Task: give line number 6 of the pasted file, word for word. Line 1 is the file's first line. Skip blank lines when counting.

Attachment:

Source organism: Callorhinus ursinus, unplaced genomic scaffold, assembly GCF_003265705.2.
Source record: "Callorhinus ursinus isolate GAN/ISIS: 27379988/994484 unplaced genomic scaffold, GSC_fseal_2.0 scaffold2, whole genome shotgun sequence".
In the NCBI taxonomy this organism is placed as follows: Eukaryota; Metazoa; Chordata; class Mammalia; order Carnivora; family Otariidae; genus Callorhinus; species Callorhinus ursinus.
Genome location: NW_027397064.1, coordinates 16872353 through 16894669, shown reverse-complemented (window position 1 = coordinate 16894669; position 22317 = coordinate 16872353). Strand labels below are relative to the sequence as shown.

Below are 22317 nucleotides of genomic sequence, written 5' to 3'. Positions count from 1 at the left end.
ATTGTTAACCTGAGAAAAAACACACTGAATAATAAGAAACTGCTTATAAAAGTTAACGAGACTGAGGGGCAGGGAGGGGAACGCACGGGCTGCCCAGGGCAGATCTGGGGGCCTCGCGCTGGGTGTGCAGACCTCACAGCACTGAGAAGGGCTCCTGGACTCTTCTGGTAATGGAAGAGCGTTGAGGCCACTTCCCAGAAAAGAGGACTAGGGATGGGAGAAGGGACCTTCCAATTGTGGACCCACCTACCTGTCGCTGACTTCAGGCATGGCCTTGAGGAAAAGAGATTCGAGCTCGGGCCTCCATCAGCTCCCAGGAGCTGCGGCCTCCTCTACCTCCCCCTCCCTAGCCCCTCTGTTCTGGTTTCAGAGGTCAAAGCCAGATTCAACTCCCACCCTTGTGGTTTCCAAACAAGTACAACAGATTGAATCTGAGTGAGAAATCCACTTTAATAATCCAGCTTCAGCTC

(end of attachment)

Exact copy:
ATTGTTAACCTGAGAAAAAACACACTGAATAATAAGAAACTGCTTATAAAAGTTAACGAGACTGAGGGGCAGGGAGGGGAACGCACGGGCTGCCCAGGGCAGATCTGGGGGCCTCGCGCTGGGTGTGCAGACCTCACAGCACTGAGAAGGGCTCCTGGACTCTTCTGGTAATGGAAGAGCGTTGAGGCCACTTCCCAGAAAAGAGGACTAGGGATGGGAGAAGGGACCTTCCAATTGTGGACCCACCTACCTGTCGCTGACTTCAGGCATGGCCTTGAGGAAAAGAGATTCGAGCTCGGGCCTCCATCAGCTCCCAGGAGCTGCGGCCTCCTCTACCTCCCCCTCCCTAGCCCCTCTGTTCTGGTTTCAGAGGTCAAAGCCAGATTCAACTCCCACCCTTGTGGTTTCCAAACAAGTACAACAGATTGAATCTGAGTGAGAAATCCACTTTAATAATCCAGCTTCAGCTC